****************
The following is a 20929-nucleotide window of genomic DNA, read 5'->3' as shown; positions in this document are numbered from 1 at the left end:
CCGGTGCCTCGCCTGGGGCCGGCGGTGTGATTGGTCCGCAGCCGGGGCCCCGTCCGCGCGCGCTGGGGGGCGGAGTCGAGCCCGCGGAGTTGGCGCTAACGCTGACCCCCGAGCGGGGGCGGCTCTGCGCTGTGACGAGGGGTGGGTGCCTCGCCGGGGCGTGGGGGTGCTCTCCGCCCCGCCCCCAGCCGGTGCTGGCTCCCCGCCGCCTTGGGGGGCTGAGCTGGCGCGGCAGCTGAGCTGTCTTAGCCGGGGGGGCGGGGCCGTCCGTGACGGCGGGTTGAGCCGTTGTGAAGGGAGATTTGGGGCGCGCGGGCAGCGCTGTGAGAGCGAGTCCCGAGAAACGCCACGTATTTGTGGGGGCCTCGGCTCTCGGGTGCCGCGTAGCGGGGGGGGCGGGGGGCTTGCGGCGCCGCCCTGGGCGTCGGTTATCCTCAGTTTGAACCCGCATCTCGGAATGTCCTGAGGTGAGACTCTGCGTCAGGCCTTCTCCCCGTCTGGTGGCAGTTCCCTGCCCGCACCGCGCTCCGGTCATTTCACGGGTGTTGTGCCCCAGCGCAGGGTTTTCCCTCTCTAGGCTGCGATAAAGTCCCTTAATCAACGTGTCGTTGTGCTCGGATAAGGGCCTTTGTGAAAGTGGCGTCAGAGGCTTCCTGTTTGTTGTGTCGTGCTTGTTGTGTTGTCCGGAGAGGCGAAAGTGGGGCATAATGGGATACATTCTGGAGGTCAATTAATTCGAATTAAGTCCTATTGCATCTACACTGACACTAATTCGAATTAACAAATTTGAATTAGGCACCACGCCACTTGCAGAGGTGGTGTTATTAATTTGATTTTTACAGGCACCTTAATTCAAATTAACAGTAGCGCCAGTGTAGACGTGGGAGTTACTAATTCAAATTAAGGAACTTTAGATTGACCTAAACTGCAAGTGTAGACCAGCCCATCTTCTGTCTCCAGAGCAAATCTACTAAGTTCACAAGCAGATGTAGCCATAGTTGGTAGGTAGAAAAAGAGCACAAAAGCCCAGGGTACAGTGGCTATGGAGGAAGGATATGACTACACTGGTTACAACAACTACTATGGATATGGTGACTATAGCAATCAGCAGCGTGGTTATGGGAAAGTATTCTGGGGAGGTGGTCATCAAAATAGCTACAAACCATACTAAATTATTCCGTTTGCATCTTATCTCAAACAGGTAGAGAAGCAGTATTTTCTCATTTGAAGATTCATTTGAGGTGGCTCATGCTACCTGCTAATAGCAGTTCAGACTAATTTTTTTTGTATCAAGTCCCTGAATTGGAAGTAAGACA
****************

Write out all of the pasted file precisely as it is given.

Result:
The following is a 20929-nucleotide window of genomic DNA, read 5'->3' as shown; positions in this document are numbered from 1 at the left end:
CCGGTGCCTCGCCTGGGGCCGGCGGTGTGATTGGTCCGCAGCCGGGGCCCCGTCCGCGCGCGCTGGGGGGCGGAGTCGAGCCCGCGGAGTTGGCGCTAACGCTGACCCCCGAGCGGGGGCGGCTCTGCGCTGTGACGAGGGGTGGGTGCCTCGCCGGGGCGTGGGGGTGCTCTCCGCCCCGCCCCCAGCCGGTGCTGGCTCCCCGCCGCCTTGGGGGGCTGAGCTGGCGCGGCAGCTGAGCTGTCTTAGCCGGGGGGGCGGGGCCGTCCGTGACGGCGGGTTGAGCCGTTGTGAAGGGAGATTTGGGGCGCGCGGGCAGCGCTGTGAGAGCGAGTCCCGAGAAACGCCACGTATTTGTGGGGGCCTCGGCTCTCGGGTGCCGCGTAGCGGGGGGGGCGGGGGGCTTGCGGCGCCGCCCTGGGCGTCGGTTATCCTCAGTTTGAACCCGCATCTCGGAATGTCCTGAGGTGAGACTCTGCGTCAGGCCTTCTCCCCGTCTGGTGGCAGTTCCCTGCCCGCACCGCGCTCCGGTCATTTCACGGGTGTTGTGCCCCAGCGCAGGGTTTTCCCTCTCTAGGCTGCGATAAAGTCCCTTAATCAACGTGTCGTTGTGCTCGGATAAGGGCCTTTGTGAAAGTGGCGTCAGAGGCTTCCTGTTTGTTGTGTCGTGCTTGTTGTGTTGTCCGGAGAGGCGAAAGTGGGGCATAATGGGATACATTCTGGAGGTCAATTAATTCGAATTAAGTCCTATTGCATCTACACTGACACTAATTCGAATTAACAAATTTGAATTAGGCACCACGCCACTTGCAGAGGTGGTGTTATTAATTTGATTTTTACAGGCACCTTAATTCAAATTAACAGTAGCGCCAGTGTAGACGTGGGAGTTACTAATTCAAATTAAGGAACTTTAGATTGACCTAAACTGCAAGTGTAGACCAGCCCATCTTCTGTCTCCAGAGCAAATCTACTAAGTTCACAAGCAGATGTAGCCATAGTTGGTAGGTAGAAAAAGAGCACAAAAGCCCAGGGTACAGTGGCTATGGAGGAAGGATATGACTACACTGGTTACAACAACTACTATGGATATGGTGACTATAGCAATCAGCAGCGTGGTTATGGGAAAGTATTCTGGGGAGGTGGTCATCAAAATAGCTACAAACCATACTAAATTATTCCGTTTGCATCTTATCTCAAACAGGTAGAGAAGCAGTATTTTCTCATTTGAAGATTCATTTGAGGTGGCTCATGCTACCTGCTAATAGCAGTTCAGACTAATTTTTTTTGTATCAAGTCCCTGAATTGGAAGTAAGACA